Bill Stone is another member of that dying breed of physician-scientists and master clinicians. He was a nephrology attending at the Nashville VA and Vanderbilt Hospital across the street when I was a medical student there. He had a superficial reputation for being a bit malignant but to those who knew him well he was a dedicated physician and teacher who cared greatly about the students and house staff. He was a walking encyclopedia of internal medicine. I was too intimidated to fully appreciate his teaching gifts.
Joel Topf at Precious Bodily Fluids has recently written a post in his honor which lists his 23 “rules of Stone” and mentions his research. Among many other things he discovered beta-2 microglobulin amyloidosis in hemodialysis patients.
Another of his research accomplishments impressed me as a med student. Back then IV penicillin G was used to treat a lot of serious infections. Every now and then patients with renal impairment would experience penicillin neurotoxicity and seize. Thus was born the notion that doses of pcn that were appropriate for normal renal function were “comparably massive” in patients with renal failure. Stone and one of the ID fellows got together, looked at the pharmacokinetics and worked out a method for “renal dosing” of pcn.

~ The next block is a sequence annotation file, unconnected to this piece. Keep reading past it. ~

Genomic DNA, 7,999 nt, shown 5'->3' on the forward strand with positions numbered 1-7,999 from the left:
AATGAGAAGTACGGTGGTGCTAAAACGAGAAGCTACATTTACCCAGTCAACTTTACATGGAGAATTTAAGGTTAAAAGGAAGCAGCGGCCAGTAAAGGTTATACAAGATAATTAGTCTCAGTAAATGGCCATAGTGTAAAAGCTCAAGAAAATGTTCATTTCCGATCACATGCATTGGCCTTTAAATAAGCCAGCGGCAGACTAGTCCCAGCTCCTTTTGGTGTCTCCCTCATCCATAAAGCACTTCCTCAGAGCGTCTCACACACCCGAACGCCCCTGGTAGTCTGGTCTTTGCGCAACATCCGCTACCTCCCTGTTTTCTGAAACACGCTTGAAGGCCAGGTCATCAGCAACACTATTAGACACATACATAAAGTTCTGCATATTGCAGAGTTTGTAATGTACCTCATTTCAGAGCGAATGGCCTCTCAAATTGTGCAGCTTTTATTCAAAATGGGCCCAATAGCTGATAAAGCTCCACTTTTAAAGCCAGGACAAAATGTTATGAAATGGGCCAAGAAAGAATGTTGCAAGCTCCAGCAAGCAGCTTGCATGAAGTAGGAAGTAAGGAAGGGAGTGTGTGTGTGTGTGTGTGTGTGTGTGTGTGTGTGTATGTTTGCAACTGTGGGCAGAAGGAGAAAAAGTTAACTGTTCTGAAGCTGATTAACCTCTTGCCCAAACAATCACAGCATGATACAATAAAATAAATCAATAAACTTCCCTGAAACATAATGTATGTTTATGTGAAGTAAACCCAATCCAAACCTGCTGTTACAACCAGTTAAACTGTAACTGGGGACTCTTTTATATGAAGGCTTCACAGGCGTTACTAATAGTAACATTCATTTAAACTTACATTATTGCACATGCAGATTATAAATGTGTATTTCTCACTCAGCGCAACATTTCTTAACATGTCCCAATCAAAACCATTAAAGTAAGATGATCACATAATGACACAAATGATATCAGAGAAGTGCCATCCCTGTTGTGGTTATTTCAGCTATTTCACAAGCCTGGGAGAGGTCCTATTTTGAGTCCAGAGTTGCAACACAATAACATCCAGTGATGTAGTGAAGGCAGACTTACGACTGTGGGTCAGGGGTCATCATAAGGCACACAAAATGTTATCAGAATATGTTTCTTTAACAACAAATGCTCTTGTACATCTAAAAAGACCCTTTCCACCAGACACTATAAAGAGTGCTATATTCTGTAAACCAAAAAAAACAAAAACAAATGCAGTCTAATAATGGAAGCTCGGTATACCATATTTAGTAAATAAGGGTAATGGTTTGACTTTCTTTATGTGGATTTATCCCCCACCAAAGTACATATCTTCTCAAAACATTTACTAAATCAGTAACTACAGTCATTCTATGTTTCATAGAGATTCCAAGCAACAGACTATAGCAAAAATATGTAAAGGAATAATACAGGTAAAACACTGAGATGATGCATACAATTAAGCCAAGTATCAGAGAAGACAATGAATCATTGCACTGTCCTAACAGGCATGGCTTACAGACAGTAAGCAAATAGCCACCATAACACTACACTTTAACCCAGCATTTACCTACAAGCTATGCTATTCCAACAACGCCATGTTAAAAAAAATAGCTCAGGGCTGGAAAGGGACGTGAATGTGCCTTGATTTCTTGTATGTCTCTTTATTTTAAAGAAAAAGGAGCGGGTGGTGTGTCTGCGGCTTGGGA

Of his 23 rules I like #18: “If an older doctor writes an axiom or a diagram on a piece of paper, ask if you can have it.” (Now some EBM apologists who decry experience and expertise as a basis for learning won't like this).
Sometimes I feel a little worn down by the legal and administrative baggage I face in practice. Reflecting on the legacy of the exemplars of internal medicine is therapy for me.